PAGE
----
Tuesday, July 1, 2008

What Sort of President?

Today two points about how we should pick a president, and who we should pick:
1) I was surprised over the past couple of days of a revival of speculation in the media that Hillary Clinton would after all be chosen as Barack Obama's running mate. Even Chris Matthews seemed to be into the idea (remember the guy who snubbed you all senior year and then decided to be friends at the graduation party?). I was surprised by the level of enthusiasm, of course it requires too much kremlinology to figure out (what are their conversations like?), but it is an unexpected occasion for me to reiterate my own thinking on why Obama should choose Clinton as his running mate.
She got half of the primary vote. Not only that, but the Democratic rules of proportional allocation and a mix of primaries and caucuses, the product of the populist Dean faction at the DNC, did exactly what it was designed to do: it forced the party into more of a consensus-based process. To me, small-"d" democracy requires more than just asserting opinions: we also need to understand compromise. When Bush I got 25 percent in the Republican primaries in 1980, Reagan didn't hesitate. He was old-school: Bush came in a strong second, Bush was on the ticket. And the math is still there: Clinton took the big electoral-count states, Obama has an uphill struggle cracking 25 percent of the white vote. So yes, my position continues to be, as always, put Clinton on the ticket.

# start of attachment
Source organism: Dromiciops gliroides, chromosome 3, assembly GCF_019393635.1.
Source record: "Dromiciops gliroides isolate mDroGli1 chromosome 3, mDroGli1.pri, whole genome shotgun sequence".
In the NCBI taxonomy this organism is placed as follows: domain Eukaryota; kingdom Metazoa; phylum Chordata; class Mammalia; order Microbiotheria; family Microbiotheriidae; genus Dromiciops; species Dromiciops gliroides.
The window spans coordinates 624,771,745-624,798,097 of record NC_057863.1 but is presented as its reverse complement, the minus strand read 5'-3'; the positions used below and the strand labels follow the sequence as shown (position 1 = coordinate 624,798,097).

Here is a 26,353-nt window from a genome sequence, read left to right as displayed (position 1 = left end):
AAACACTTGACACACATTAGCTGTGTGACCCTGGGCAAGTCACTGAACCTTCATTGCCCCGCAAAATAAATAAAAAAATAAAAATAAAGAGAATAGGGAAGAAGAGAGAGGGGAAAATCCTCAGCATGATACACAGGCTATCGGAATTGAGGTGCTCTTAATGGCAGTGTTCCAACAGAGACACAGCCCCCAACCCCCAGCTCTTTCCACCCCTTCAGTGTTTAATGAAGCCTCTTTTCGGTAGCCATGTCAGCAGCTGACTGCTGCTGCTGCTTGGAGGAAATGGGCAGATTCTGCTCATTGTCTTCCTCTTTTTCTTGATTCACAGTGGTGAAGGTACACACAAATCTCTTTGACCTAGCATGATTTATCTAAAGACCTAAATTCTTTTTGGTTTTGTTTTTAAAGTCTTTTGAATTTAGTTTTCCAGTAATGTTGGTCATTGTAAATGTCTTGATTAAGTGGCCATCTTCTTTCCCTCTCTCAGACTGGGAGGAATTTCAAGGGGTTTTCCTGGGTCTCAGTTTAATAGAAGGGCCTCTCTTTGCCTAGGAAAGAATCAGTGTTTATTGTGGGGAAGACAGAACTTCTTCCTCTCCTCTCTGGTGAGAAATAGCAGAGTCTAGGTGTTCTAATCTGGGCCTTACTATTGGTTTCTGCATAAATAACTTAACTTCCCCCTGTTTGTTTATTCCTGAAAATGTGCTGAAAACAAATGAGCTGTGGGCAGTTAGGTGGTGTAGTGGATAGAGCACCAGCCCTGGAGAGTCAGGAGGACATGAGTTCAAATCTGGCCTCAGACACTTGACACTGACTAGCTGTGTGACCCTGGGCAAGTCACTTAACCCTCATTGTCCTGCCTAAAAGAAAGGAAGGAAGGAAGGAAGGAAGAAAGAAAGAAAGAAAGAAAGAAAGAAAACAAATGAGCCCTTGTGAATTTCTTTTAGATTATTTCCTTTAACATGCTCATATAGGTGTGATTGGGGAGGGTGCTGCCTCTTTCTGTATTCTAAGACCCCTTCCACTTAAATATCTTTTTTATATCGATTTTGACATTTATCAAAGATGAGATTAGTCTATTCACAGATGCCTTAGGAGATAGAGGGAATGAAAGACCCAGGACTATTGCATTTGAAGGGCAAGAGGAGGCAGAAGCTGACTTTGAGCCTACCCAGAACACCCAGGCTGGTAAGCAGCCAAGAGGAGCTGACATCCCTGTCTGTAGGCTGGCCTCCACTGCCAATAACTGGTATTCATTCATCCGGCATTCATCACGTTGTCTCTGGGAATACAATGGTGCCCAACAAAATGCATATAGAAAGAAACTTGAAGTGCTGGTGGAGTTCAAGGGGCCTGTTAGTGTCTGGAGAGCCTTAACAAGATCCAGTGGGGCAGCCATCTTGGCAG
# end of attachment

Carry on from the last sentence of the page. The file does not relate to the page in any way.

2) There is discussion of Obama's resolve to pull US forces out of Iraq. Reality check: no president is going to just pull everything out if that would result in some sort of humanitarian catastrophe. Maybe that will be difficult, maybe not; nobody really knows that. So the question is not, what will Obama or what will McCain do in Iraq in the first three months, say, of taking office. The question for voters is, who do you think should be in charge of this: McCain, who is not only comfortable with the idea of garrisoning US soldiers all around the world for the indefinite future, but appears to assume that some such scenario will go on, or would you prefer Obama, who understands that the "lone superpower" routine is bad for the US and unhelpful to out relations with the world? My view is that this is precisely the wrong time to have a military man. We badly need to step back and try to have a more subdued international profile, like Canada or Australia. We need to make real cuts in military spending, not just cuts in the rate of increase in military spending.

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